Wednesday, March 20, 2013

Global Catalog query with Powershell and missing attributes

While investigating an issue querying Active Directory using the [adsisearcher] accelerator, which by the way is my preferred way to query AD DS because nothing has to be added to Powershell, I discovered that there are missing properties when I bind using the GC: moniker instead of LDAP:.

The problematic command that pushed me to dig a bit is the following:
  1. (New-Object -typename ADSISearcher -ArgumentList @([ADSI]'GC://DC=domain,DC=com',"(&(objectcategory=computer)(OperatingSystem=*server*))")).FindAll() | %{$_.properties}  
As you can see this command looks good and I was pretty astonished ot see that the resulting object was empty.

Suddenly many things from the past came back to my mind and one of them is that a Global Catalog stores only a subset of the attributes for each object in the Active Directory forest in order to speed up queries. I started wondering whether the attributes I was filtering on was part of that subset and changed my query to:
  1. $dom = [System.DirectoryServices.ActiveDirectory.Domain]::GetCurrentDomain()  
  2. $root = [ADSI]"LDAP://$($dom.Name)"  
  3. $search = new-Object System.DirectoryServices.DirectorySearcher($root,"(objectcategory=computer)")  
  4. $resultLDAP = $search.FindOne()  
Then I run:
  1. $resultLDAP | % {($_.properties).count}  
and the resulting number of properties was 34.

Then I made the same query using the GC: moniker:
  1. $root = [ADSI]"GC://$($dom.Name)"  
  2. $search = new-Object System.DirectoryServices.DirectorySearcher($root,"(objectcategory=computer)")  
  3. $resultGC = $search.FindOne()  
  4. $resultGC | % {($_.properties).count}  
And I got 24 attributes back. Ten atrributes where missing...

At this point the best option was to use Compare-Object and see which attributes where missing from the GC: query:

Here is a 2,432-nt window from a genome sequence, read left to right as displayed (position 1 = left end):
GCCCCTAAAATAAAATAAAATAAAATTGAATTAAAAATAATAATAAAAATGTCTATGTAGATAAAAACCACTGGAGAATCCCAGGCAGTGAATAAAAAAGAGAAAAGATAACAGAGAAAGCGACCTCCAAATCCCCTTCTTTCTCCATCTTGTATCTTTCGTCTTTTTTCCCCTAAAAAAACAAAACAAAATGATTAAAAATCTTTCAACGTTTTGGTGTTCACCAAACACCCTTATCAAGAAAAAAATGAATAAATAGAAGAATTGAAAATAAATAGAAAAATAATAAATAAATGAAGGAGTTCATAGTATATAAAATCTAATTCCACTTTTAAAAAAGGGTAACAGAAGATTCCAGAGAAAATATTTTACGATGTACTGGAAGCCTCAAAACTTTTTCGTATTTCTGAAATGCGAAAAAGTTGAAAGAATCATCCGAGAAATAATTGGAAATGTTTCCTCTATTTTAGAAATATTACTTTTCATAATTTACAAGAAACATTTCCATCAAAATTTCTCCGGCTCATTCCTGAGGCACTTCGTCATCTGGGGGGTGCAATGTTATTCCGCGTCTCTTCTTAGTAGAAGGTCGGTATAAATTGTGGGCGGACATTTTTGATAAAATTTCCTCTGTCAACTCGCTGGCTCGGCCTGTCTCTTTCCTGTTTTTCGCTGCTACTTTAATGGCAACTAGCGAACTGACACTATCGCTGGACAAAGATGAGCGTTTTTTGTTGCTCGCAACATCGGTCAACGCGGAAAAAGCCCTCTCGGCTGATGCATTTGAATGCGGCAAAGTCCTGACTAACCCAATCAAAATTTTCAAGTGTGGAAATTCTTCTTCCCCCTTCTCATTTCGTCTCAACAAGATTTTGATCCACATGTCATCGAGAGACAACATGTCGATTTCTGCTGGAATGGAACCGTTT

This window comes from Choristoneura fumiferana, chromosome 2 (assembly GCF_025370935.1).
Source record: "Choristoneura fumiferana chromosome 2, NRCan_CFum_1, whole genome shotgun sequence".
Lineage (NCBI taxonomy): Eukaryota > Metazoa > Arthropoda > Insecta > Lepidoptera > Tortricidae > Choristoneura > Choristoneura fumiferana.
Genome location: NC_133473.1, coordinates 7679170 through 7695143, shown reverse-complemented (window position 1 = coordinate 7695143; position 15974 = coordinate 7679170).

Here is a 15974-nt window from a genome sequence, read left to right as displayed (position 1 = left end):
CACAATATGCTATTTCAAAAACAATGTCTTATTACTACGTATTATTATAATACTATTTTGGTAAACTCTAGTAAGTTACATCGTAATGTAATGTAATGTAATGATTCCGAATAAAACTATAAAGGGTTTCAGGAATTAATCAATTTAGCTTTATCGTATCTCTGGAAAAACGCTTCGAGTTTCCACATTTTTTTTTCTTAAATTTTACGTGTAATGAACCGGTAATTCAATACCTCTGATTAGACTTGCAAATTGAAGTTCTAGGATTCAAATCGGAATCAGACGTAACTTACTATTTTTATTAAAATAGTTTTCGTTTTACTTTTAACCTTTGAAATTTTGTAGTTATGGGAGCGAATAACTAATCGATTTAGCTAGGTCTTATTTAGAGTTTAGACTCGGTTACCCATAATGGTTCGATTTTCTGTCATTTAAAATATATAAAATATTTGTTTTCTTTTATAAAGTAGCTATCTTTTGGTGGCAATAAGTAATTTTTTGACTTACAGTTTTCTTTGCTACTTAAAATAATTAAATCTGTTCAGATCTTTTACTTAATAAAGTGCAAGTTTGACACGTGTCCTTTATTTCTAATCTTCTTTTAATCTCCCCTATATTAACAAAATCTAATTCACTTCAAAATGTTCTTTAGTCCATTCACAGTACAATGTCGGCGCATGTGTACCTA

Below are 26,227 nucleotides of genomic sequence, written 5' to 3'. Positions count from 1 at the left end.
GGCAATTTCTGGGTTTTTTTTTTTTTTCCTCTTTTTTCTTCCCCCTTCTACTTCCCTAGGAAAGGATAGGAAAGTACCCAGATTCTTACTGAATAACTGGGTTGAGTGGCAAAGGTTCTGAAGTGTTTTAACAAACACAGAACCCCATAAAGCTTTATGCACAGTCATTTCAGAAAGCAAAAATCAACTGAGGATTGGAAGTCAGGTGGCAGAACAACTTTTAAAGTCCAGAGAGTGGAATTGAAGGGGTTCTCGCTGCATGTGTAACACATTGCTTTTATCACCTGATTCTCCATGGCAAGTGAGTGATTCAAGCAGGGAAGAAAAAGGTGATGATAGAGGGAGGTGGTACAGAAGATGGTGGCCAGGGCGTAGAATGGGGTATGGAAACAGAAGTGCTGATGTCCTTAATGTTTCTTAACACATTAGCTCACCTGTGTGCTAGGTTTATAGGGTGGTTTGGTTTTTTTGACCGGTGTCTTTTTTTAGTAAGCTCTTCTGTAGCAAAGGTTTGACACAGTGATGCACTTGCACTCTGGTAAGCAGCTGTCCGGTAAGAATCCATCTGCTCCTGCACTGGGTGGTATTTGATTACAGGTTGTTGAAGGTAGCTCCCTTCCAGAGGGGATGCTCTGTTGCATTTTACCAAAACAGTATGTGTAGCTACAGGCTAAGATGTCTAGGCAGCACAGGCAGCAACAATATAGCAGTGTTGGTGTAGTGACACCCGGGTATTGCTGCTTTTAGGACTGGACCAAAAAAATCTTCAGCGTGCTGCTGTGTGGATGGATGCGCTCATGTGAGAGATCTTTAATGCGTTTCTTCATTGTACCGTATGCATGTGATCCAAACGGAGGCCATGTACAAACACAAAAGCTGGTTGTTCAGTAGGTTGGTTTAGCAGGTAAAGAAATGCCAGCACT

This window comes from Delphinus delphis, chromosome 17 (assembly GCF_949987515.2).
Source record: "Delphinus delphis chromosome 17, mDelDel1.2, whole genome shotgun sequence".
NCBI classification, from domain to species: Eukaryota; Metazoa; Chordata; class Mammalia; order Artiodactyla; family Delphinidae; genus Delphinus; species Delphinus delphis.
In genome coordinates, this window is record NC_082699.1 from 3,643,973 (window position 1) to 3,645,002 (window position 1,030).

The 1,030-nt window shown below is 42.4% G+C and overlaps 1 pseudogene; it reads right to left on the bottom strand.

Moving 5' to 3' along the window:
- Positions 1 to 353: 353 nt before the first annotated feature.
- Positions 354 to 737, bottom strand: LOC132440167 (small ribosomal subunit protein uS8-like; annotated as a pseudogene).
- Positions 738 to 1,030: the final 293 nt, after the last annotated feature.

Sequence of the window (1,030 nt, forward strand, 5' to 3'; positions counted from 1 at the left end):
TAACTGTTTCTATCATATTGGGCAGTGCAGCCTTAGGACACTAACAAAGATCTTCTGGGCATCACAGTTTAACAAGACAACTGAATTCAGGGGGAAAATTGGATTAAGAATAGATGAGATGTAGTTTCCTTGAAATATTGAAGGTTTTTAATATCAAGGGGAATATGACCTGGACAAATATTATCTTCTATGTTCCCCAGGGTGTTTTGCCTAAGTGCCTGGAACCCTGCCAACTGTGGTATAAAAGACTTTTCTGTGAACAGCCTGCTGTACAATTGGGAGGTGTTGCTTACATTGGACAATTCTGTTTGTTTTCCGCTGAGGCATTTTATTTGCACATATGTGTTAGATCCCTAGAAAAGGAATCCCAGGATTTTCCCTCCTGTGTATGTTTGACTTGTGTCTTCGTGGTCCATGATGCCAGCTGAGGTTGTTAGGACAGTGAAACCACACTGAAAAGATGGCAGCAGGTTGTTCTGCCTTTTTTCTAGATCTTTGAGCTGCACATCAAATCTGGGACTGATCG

1. Compare-Object -ReferenceObject ($resultLDAP | % {$_.properties.propertynames}) -DifferenceObject ($resultGC | % {$_.properties.propertynames})  
  2.   
  3. InputObject                      SideIndicator  
  4. -----------                        -------------  
  5. iscriticalsystemobject        <=  
  6. ridsetreferences                <=  
  7. codepage                         <=  
  8. countrycode                     <=  
  9. accountexpires                 <=  
  10. operatingsystem               <=  
  11. lastlogontimestamp           <=  
  12. operatingsystemservicepack           <=  
  13. operatingsystemversion                   <=  
  14. localpolicyflags                 <=  
Catch! I see 'operatingsystem' in there. That's why my initial query wasn't returning any result.

The solution to this was in the end to replace the GC: moniker with LDAP: as shown in the following one-liner:
  1. (New-Object -typename ADSISearcher -ArgumentList @([ADSI]'LDAP://DC=domain,DC=com',"(&(objectcategory=computer)(OperatingSystem=*server*))")).FindAll() | %{$_.properties}  
I hope this post will help you. Be kind, share if you find some useful information here!

1 comment:

  1. One more item that was preventing me from grabbing the values was not running the PS console as administrator... right click, run as. Thanks for the write up. Found it very useful.

    ReplyDelete

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